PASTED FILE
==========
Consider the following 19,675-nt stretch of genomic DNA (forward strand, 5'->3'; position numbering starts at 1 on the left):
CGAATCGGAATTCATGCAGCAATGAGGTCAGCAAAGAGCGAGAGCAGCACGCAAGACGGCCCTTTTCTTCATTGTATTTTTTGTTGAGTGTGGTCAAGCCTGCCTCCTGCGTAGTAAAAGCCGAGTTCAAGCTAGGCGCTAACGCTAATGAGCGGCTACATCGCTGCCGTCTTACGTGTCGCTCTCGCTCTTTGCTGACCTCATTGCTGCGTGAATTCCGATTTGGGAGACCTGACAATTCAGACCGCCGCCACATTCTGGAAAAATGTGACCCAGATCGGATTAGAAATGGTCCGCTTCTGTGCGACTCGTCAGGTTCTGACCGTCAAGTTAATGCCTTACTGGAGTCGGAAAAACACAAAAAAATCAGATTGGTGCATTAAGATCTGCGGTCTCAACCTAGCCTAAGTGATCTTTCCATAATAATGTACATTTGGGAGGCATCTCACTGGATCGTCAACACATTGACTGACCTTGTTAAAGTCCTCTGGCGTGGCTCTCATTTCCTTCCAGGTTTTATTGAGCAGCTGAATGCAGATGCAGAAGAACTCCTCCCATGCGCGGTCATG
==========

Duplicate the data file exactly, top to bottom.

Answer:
Consider the following 19,675-nt stretch of genomic DNA (forward strand, 5'->3'; position numbering starts at 1 on the left):
CGAATCGGAATTCATGCAGCAATGAGGTCAGCAAAGAGCGAGAGCAGCACGCAAGACGGCCCTTTTCTTCATTGTATTTTTTGTTGAGTGTGGTCAAGCCTGCCTCCTGCGTAGTAAAAGCCGAGTTCAAGCTAGGCGCTAACGCTAATGAGCGGCTACATCGCTGCCGTCTTACGTGTCGCTCTCGCTCTTTGCTGACCTCATTGCTGCGTGAATTCCGATTTGGGAGACCTGACAATTCAGACCGCCGCCACATTCTGGAAAAATGTGACCCAGATCGGATTAGAAATGGTCCGCTTCTGTGCGACTCGTCAGGTTCTGACCGTCAAGTTAATGCCTTACTGGAGTCGGAAAAACACAAAAAAATCAGATTGGTGCATTAAGATCTGCGGTCTCAACCTAGCCTAAGTGATCTTTCCATAATAATGTACATTTGGGAGGCATCTCACTGGATCGTCAACACATTGACTGACCTTGTTAAAGTCCTCTGGCGTGGCTCTCATTTCCTTCCAGGTTTTATTGAGCAGCTGAATGCAGATGCAGAAGAACTCCTCCCATGCGCGGTCATG